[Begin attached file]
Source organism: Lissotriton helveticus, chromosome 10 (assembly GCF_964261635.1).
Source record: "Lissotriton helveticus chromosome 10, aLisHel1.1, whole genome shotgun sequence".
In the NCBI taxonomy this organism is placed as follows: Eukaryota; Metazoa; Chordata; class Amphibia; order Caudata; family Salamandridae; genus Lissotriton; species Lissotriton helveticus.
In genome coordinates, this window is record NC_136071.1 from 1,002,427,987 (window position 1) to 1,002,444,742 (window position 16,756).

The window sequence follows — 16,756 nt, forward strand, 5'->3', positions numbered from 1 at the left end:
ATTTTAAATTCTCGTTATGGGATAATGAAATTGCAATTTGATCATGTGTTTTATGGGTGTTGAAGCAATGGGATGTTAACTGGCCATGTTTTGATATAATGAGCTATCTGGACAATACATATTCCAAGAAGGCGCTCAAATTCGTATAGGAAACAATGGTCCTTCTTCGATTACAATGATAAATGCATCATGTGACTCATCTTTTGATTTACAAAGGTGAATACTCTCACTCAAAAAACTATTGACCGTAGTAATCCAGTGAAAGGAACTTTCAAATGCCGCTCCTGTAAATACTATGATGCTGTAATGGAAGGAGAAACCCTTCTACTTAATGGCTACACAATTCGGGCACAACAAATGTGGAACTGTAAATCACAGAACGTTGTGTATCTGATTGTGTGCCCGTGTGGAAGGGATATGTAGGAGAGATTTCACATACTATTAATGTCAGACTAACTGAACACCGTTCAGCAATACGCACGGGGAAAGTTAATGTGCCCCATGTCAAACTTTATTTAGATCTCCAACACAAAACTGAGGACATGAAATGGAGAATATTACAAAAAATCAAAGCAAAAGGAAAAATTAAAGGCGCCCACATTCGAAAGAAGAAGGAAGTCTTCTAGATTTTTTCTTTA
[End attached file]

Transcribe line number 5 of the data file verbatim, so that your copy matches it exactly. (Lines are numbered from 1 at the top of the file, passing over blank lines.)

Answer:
The window sequence follows — 16,756 nt, forward strand, 5'->3', positions numbered from 1 at the left end: